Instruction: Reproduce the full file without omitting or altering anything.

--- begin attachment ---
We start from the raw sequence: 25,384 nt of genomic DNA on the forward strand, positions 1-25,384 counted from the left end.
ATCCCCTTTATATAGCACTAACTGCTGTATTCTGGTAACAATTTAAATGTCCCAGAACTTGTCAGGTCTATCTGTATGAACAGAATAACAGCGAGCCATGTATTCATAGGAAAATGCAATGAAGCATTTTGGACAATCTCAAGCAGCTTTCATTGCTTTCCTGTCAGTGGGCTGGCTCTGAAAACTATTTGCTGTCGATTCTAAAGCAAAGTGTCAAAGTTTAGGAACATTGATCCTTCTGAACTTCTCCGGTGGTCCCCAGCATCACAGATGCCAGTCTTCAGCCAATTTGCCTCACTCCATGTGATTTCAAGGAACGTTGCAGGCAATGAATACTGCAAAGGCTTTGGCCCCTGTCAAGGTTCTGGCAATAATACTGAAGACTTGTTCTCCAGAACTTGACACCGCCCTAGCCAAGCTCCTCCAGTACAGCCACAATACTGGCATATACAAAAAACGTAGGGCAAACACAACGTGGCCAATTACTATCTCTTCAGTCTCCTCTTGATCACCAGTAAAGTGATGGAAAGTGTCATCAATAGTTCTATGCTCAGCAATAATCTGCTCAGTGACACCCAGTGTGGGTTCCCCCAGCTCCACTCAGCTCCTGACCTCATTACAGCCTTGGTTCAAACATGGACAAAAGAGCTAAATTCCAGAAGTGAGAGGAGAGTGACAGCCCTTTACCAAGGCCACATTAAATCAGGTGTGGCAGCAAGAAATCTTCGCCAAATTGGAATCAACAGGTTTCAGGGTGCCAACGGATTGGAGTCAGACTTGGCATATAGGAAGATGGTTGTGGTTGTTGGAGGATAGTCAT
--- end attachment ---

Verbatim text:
We start from the raw sequence: 25,384 nt of genomic DNA on the forward strand, positions 1-25,384 counted from the left end.
ATCCCCTTTATATAGCACTAACTGCTGTATTCTGGTAACAATTTAAATGTCCCAGAACTTGTCAGGTCTATCTGTATGAACAGAATAACAGCGAGCCATGTATTCATAGGAAAATGCAATGAAGCATTTTGGACAATCTCAAGCAGCTTTCATTGCTTTCCTGTCAGTGGGCTGGCTCTGAAAACTATTTGCTGTCGATTCTAAAGCAAAGTGTCAAAGTTTAGGAACATTGATCCTTCTGAACTTCTCCGGTGGTCCCCAGCATCACAGATGCCAGTCTTCAGCCAATTTGCCTCACTCCATGTGATTTCAAGGAACGTTGCAGGCAATGAATACTGCAAAGGCTTTGGCCCCTGTCAAGGTTCTGGCAATAATACTGAAGACTTGTTCTCCAGAACTTGACACCGCCCTAGCCAAGCTCCTCCAGTACAGCCACAATACTGGCATATACAAAAAACGTAGGGCAAACACAACGTGGCCAATTACTATCTCTTCAGTCTCCTCTTGATCACCAGTAAAGTGATGGAAAGTGTCATCAATAGTTCTATGCTCAGCAATAATCTGCTCAGTGACACCCAGTGTGGGTTCCCCCAGCTCCACTCAGCTCCTGACCTCATTACAGCCTTGGTTCAAACATGGACAAAAGAGCTAAATTCCAGAAGTGAGAGGAGAGTGACAGCCCTTTACCAAGGCCACATTAAATCAGGTGTGGCAGCAAGAAATCTTCGCCAAATTGGAATCAACAGGTTTCAGGGTGCCAACGGATTGGAGTCAGACTTGGCATATAGGAAGATGGTTGTGGTTGTTGGAGGATAGTCAT